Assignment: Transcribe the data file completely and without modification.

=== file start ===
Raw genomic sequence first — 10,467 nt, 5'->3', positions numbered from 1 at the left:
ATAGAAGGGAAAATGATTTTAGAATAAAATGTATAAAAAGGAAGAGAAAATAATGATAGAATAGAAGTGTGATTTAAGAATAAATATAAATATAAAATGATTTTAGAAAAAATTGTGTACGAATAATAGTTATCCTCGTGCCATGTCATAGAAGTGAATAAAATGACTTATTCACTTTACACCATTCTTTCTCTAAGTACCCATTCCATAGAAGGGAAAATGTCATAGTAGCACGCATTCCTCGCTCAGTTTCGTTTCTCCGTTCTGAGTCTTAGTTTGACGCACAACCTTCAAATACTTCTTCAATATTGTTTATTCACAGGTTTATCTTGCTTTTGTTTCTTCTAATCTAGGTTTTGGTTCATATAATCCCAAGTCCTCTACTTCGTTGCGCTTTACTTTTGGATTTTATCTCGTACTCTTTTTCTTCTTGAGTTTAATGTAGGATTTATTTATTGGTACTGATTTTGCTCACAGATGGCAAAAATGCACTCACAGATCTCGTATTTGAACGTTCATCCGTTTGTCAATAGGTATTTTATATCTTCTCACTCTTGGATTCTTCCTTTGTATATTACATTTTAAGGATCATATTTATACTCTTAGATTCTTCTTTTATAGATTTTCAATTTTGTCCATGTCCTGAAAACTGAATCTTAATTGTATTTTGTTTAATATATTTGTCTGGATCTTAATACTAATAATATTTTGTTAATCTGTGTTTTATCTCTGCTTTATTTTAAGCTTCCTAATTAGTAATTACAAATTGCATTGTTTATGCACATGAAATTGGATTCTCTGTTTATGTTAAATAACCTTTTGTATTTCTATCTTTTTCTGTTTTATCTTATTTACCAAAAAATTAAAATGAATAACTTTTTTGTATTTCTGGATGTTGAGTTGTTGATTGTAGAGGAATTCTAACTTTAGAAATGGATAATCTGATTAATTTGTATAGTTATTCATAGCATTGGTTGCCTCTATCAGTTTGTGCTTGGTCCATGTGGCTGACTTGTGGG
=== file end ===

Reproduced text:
Raw genomic sequence first — 10,467 nt, 5'->3', positions numbered from 1 at the left:
ATAGAAGGGAAAATGATTTTAGAATAAAATGTATAAAAAGGAAGAGAAAATAATGATAGAATAGAAGTGTGATTTAAGAATAAATATAAATATAAAATGATTTTAGAAAAAATTGTGTACGAATAATAGTTATCCTCGTGCCATGTCATAGAAGTGAATAAAATGACTTATTCACTTTACACCATTCTTTCTCTAAGTACCCATTCCATAGAAGGGAAAATGTCATAGTAGCACGCATTCCTCGCTCAGTTTCGTTTCTCCGTTCTGAGTCTTAGTTTGACGCACAACCTTCAAATACTTCTTCAATATTGTTTATTCACAGGTTTATCTTGCTTTTGTTTCTTCTAATCTAGGTTTTGGTTCATATAATCCCAAGTCCTCTACTTCGTTGCGCTTTACTTTTGGATTTTATCTCGTACTCTTTTTCTTCTTGAGTTTAATGTAGGATTTATTTATTGGTACTGATTTTGCTCACAGATGGCAAAAATGCACTCACAGATCTCGTATTTGAACGTTCATCCGTTTGTCAATAGGTATTTTATATCTTCTCACTCTTGGATTCTTCCTTTGTATATTACATTTTAAGGATCATATTTATACTCTTAGATTCTTCTTTTATAGATTTTCAATTTTGTCCATGTCCTGAAAACTGAATCTTAATTGTATTTTGTTTAATATATTTGTCTGGATCTTAATACTAATAATATTTTGTTAATCTGTGTTTTATCTCTGCTTTATTTTAAGCTTCCTAATTAGTAATTACAAATTGCATTGTTTATGCACATGAAATTGGATTCTCTGTTTATGTTAAATAACCTTTTGTATTTCTATCTTTTTCTGTTTTATCTTATTTACCAAAAAATTAAAATGAATAACTTTTTTGTATTTCTGGATGTTGAGTTGTTGATTGTAGAGGAATTCTAACTTTAGAAATGGATAATCTGATTAATTTGTATAGTTATTCATAGCATTGGTTGCCTCTATCAGTTTGTGCTTGGTCCATGTGGCTGACTTGTGGG